Students removed from Sigma Phi Epsilon after internal investigation by fraternity

By Mike Pesarchick

Two Canisius students have been removed from the Sigma Phi Epsilon fraternity and three others have been punished for a misconduct incident that occurred in March, according to a representative from the fraternity.

The five were punished according to the fraternity’s national bylaws after a hearing held last month, according to Sigma Phi Epsilon Chaplain Jared Westhoven. The punishments were given after an investigation by the fraternity into what were described as racist jokes made at a mixer party held at an off-campus location.

“A joke was made in humor, in lightheartedness, but eventually came across as a racial remark, a racist remark,” said Westhoven. “They decided to try to hide the meaning of what they said until it came out later and several people at a separate location were personally affected, felt uncomfortable and that was brought to my attention the next day.”

According to Westhoven, once he received the complaint, the fraternity immediately launched into the disciplinary protocol, which included a hearing by members of the chapter. Sections 25 through 47 of the national Sigma Phi Epsilon Grand Chapter bylaws detail the process.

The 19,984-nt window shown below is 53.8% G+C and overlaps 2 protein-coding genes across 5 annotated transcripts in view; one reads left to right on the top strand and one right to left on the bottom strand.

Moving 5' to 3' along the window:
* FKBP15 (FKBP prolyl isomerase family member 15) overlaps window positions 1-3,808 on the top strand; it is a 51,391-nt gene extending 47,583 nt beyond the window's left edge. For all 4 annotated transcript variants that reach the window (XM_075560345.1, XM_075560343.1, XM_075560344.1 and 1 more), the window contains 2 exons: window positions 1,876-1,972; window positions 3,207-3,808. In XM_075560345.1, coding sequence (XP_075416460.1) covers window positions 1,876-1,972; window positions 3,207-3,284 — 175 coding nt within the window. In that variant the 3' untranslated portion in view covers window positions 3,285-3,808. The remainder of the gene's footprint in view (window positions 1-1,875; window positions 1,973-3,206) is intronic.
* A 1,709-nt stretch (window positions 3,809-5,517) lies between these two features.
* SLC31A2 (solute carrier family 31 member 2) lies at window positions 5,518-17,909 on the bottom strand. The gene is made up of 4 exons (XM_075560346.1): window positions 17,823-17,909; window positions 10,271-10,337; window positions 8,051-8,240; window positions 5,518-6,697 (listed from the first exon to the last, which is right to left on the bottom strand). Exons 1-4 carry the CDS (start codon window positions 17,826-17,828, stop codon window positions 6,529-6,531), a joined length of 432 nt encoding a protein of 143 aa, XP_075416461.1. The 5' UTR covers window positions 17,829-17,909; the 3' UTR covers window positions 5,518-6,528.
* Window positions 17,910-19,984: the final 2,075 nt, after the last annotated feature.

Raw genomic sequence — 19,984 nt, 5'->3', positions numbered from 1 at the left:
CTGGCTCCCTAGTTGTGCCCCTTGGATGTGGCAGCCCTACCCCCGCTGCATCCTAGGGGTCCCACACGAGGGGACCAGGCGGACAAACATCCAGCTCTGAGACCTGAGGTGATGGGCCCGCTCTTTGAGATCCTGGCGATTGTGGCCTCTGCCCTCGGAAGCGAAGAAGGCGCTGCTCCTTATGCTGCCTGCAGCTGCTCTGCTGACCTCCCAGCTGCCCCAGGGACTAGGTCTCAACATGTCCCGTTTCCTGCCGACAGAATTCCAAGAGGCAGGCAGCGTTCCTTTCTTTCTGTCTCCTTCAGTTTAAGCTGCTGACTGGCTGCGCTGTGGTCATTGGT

The bylaws state that a formal complaint is drawn up and given to the chaplain, in this case Westhoven, which leads to a special hearing by the chapter’s Standards Board. Regular members are not admitted to a Standards Board meeting, per the Grand Chapter Bylaws.

The trial itself, Westhoven said, included testimony from both accused members and from witnesses to the incident in question. The Standards Board then met to determine the appropriate punishment from Section 30 of the bylaws. This can range from a fine to expulsion, which is a rare occurrence.

None of the five members came forward at the trial as having made the offensive jokes in question; Westhoven said the decision was made in the aftermath and was based upon other members’ testimonies of the event and actions of the five members. The five members were present at the trial.

The affair was internal to the organization; no Canisius College officials and only one member of the national Sigma Phi Epsilon organization – chapter counselor Ray Georges – were present at the trial.

The two students expelled from the fraternity, a sophomore and a freshman, appealed the decision but were not reinstated. The appeal process required another hearing from the Standards Board, which included testimony from the accused members, followed by a pro-and-con debate. The Standards Board concluded the appeal with a secret ballot vote.

Georges was not present at the appeal, Westhoven said, because he was satisfied that the fraternity followed the national protocol exactly as the bylaws dictated.

The other three students were disciplined but remain members of the fraternity. “Each brother in question received a certain punishment based on what they were accountable for,” Westhoven said. The first two members’ actions were deemed more “severe,” resulting in the maximum punishment.

Should the two members wish to return to Sigma Phi Epsilon, Westhoven said, they can appeal at the national level or wait a period of no shorter than six months to appeal for a vote by current members.

Sigma Phi Epsilon was founded in 1901 at what is now the University at Richmond. The fraternity boasts more than 220 chapters, more than 15,000 undergraduate members and more than 325,000 lifetime brothers.

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